No visit to Bali would be complete without a trip to see at least one Hindu temple. There are over 20,000 pura (Balinese for temple) in Bali, a widespread marker of Bali’s reverent culture. The most impressive temples include:
The holiest of all temples in Bali, the Mother Temple of Pura Besakih is located some 3,000 feet up Gunung Agung in East Bali. This sprawling complex consolidates 23 separate temples, some dating back to the 10th century. The temple’s main axis aligns with the peak of Gunung Agung, the tallest mountain and holiest site on Bali.
Pura Besakih narrowly escaped destruction in 1963, as lava flow from Gunung Agung’s killer eruption missed the temple by mere yards. Today, Pura Besakih is a major draw for tourists and for devout Balinese.
Located about a mile south of Tampaksiring, Bali’s “Valley of the Kings” is located in a ravine between ricefields. The Pakerisan river flows through this ravine, and the cliffs flanking the river feature shrines carved into the stone honoring kings and queens from the 11th century. The Balinese – big believers in the holiness of water – believe that the river sanctifies Pura Gunung Kawi.
The site isn’t a temple per se, nor is it a tomb – the royalty honored here were likely cremated according to Balinese custom.
The sacred spring that feeds Tirta Empul provides holy water for priests and bathing for ordinary Balinese, who believe that a dip hereabouts can bring good fortune and health. An offering must first be made at the temple before you can climb into the long main pool to bathe and meditate.
Legend has it that the god Indra created the spring Tampaksiring (namesake of the nearby town) as an antidote to a poisonous spring created by an evil demon king. In reality, Tirta Empul was probably built in 926 AD during the Balinese Warmadewa dynasty. A villa complex nearby houses government VIPs; it was originally constructed for former President Sukarno in the 1950s.
Known as the Elephant Cave, Goa Gajah seems strangely free from elephants until you realize it takes its name from its proximity to the Elephant River. (Which is also strangely lacking in elephants.) Goa Gajah’s key attraction is the menacing entrance to the cave – the surrounding rock has been carved into a face, mouth agape.
The interior of the cave features a statue of the Hindu god Ganesha and a worship area devoted to the Hindu god Shiva. Goa Gajah probably dates back to the 11th century, and is mentioned in a poem that dates back to the 1300s.
Perhaps the most frequently featured temple on Bali’s postcards due to its unique offshore setting and sunset backdrops, Tanah Lot also happens to be one of Bali’s most important temples. Tanah Lot stands on a rock some distance from the shore, towering over the sea. Access to the temple is limited to low tide; even so, this picturesque temple is barraged by visitors.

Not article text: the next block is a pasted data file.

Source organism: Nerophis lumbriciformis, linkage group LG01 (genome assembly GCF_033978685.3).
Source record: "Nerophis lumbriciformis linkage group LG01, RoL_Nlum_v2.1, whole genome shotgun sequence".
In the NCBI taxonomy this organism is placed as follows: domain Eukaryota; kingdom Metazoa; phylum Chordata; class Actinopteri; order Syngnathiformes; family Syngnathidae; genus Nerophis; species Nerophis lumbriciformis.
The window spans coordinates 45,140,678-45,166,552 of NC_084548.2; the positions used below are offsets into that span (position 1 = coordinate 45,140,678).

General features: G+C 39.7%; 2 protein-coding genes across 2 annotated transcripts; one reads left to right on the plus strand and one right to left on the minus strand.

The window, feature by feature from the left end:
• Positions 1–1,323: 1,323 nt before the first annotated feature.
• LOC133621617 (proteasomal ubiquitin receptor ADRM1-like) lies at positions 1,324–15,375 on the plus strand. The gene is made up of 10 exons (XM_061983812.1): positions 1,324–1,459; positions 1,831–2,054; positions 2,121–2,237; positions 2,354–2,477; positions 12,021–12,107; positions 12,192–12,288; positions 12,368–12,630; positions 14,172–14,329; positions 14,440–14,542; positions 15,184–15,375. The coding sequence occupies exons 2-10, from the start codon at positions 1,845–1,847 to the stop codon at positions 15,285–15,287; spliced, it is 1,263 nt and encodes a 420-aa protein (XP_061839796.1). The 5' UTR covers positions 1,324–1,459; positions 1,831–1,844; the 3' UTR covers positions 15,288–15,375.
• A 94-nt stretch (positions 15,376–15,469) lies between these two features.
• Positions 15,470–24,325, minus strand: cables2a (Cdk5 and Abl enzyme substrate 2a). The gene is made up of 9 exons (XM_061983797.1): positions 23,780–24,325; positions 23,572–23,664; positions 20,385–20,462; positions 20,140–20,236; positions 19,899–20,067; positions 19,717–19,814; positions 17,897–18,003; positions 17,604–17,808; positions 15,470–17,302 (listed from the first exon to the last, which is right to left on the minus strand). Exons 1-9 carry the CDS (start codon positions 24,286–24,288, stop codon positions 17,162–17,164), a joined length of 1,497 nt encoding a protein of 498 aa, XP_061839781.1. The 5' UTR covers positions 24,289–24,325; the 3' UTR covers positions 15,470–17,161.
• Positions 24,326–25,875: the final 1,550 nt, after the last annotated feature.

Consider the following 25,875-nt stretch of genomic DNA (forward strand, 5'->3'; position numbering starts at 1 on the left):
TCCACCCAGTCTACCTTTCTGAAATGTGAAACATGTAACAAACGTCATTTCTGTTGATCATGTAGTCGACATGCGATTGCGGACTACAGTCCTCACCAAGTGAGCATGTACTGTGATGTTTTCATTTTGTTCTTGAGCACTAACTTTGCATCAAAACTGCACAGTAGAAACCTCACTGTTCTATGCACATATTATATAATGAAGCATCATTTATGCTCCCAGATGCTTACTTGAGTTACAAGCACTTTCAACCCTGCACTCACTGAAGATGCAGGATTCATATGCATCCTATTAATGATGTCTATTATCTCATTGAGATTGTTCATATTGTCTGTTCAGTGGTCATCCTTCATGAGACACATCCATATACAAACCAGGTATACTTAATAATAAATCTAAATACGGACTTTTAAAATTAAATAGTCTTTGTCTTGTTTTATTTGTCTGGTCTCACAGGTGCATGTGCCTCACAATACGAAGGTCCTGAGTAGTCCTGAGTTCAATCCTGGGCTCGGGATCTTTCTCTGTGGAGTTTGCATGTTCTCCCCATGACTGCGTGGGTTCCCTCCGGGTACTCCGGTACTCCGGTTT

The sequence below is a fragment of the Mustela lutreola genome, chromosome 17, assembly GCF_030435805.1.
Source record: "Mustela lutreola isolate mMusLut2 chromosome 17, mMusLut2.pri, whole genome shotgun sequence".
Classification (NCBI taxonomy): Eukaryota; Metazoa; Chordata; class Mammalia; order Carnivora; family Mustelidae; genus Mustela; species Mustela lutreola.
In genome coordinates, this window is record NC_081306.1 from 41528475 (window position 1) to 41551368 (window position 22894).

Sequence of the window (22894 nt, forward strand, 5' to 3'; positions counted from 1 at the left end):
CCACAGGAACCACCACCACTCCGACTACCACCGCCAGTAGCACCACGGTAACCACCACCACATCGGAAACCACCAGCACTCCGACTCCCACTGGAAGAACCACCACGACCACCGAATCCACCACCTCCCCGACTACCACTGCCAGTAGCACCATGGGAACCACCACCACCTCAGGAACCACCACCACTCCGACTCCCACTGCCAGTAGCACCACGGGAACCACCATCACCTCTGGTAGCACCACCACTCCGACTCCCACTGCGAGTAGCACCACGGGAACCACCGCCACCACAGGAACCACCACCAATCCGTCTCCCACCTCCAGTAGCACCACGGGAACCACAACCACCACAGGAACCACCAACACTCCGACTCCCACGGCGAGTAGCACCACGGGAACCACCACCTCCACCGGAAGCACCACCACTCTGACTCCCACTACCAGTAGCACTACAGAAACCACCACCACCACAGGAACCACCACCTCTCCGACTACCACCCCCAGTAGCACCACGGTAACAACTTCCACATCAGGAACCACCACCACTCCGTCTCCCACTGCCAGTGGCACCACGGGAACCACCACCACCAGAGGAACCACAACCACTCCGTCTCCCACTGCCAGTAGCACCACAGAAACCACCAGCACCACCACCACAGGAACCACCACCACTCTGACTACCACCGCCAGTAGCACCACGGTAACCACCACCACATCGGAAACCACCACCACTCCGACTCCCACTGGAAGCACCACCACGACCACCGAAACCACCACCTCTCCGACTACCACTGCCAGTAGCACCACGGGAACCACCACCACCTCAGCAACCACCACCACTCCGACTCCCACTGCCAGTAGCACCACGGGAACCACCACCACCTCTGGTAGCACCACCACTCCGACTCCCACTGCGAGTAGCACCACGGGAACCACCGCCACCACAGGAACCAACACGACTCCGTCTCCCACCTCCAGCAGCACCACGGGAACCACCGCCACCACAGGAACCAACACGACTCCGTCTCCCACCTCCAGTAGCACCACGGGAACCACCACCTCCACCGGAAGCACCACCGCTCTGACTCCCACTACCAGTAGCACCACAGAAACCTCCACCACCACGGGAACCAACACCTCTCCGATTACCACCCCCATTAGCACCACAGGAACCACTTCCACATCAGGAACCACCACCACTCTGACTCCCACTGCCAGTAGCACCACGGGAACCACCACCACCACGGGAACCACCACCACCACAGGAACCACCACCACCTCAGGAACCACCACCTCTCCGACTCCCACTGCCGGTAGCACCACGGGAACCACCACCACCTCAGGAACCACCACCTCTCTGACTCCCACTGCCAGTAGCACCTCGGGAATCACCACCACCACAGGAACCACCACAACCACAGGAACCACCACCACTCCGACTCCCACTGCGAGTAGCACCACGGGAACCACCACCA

The temple’s construction was supposedly inspired by the priest Nirartha in the 15th century; after spending the night on the rock outcrop where the temple now stands, he instructed local fishermen to build a temple on that site. Today, Tanah Lot is regarded as one of Bali’s most important directional temples. A multimillion-dollar restoration effort in the 1990s saved Tanah Lot from falling into the sea.
As one of Bali’s most popular temples, Tanah Lot is surrounded by crowds and vendors. Do not visit if it’s peace and quiet you’re after, but do come if you’re after a great sunset view.
Built in the 1600s by the King of Mengwi, Pura Taman Ayun survives today as a beautiful example of a royal public temple. The descendants of the Mengwi royal family still sponsor the temple, which also serves as the clan kawitantemple (a temple dedicated to the worship of the deified ancestors, in this case the previous rulers of the Mengwi royal family).
“Taman Ayun” means “beautiful garden”; a moat surrounds the temple, which gives the complex the appearance of floating on water. A landscaped front courtyard entered through an ornamental candi bentar (split front gate) adds to the temple’s beauty.
This temple on the shores of Lake Bratan is second only to Pura Besakih in significance, but for rice farmers in Bali, this temple is the foremost on the island. Pura Ulun Danau Bratan is the primary temple in the many temples and shrines that punctuate the subak irrigation system popular in Bali. The temple is dedicated to the worship of the goddess of lakes and rivers, Dewi Batari Ulun Danau.
Part of the temple is located on the mainland, while a significant section seems to “float” on the lake, being set on an island just off the mainland temple complex. An 11-roof meru (pagoda) sits on the island section, a towering beauty surrounded by a placid lake.
Pura Luhur Uluwatu is both a major Balinese temple – one of the six sad kahyangan revered by all Balinese – and the site of a nightly kecak performance that reenacts the Ramayana through chanting men, masked actors and a dramatic fire-dance.
Pura Luhur Uluwatu was first constructed by a Javanese Hindu guru in the 10th century. The whole temple stands on a cliff soaring 200 feet above a prime Bali surfing spot in the westernmost part of South Bali – the temple’s name refers to its position “at the head of the rock”, and visitors get an eyeful of the sea as it breaks against the base of the cliffs below. The view is especially beautiful during sunset.
The temple of Pura Goa Lawah in East Bali iincludes a cave inhabited by thousands of bats. A black-sand beach nearby makes Goa Lawah a popular site for post-cremation purification, for the Balinese families that can afford it.
The Javanese priest Nirartha supposedly visited the cave back in the 15th century. Legend has it that the cave interior extends over 19 miles underground to emerge at Pura Besakih.
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